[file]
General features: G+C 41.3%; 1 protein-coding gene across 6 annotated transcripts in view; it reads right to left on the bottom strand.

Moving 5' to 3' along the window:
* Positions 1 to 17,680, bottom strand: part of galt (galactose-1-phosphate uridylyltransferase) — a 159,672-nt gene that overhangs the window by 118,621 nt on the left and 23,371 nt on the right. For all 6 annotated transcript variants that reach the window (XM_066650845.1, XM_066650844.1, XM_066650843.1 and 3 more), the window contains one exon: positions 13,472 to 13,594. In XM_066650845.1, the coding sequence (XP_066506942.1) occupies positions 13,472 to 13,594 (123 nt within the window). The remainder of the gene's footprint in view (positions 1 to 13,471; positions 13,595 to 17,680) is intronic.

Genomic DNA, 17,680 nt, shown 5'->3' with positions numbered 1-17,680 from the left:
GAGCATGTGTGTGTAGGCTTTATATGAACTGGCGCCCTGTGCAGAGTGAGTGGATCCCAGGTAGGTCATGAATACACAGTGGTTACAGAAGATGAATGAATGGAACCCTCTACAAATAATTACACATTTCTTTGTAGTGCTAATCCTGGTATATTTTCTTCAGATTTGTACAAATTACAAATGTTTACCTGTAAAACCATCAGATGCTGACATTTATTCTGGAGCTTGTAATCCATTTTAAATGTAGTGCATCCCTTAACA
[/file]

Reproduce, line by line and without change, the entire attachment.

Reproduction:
General features: G+C 41.3%; 1 protein-coding gene across 6 annotated transcripts in view; it reads right to left on the bottom strand.

Moving 5' to 3' along the window:
* Positions 1 to 17,680, bottom strand: part of galt (galactose-1-phosphate uridylyltransferase) — a 159,672-nt gene that overhangs the window by 118,621 nt on the left and 23,371 nt on the right. For all 6 annotated transcript variants that reach the window (XM_066650845.1, XM_066650844.1, XM_066650843.1 and 3 more), the window contains one exon: positions 13,472 to 13,594. In XM_066650845.1, the coding sequence (XP_066506942.1) occupies positions 13,472 to 13,594 (123 nt within the window). The remainder of the gene's footprint in view (positions 1 to 13,471; positions 13,595 to 17,680) is intronic.

Genomic DNA, 17,680 nt, shown 5'->3' with positions numbered 1-17,680 from the left:
GAGCATGTGTGTGTAGGCTTTATATGAACTGGCGCCCTGTGCAGAGTGAGTGGATCCCAGGTAGGTCATGAATACACAGTGGTTACAGAAGATGAATGAATGGAACCCTCTACAAATAATTACACATTTCTTTGTAGTGCTAATCCTGGTATATTTTCTTCAGATTTGTACAAATTACAAATGTTTACCTGTAAAACCATCAGATGCTGACATTTATTCTGGAGCTTGTAATCCATTTTAAATGTAGTGCATCCCTTAACA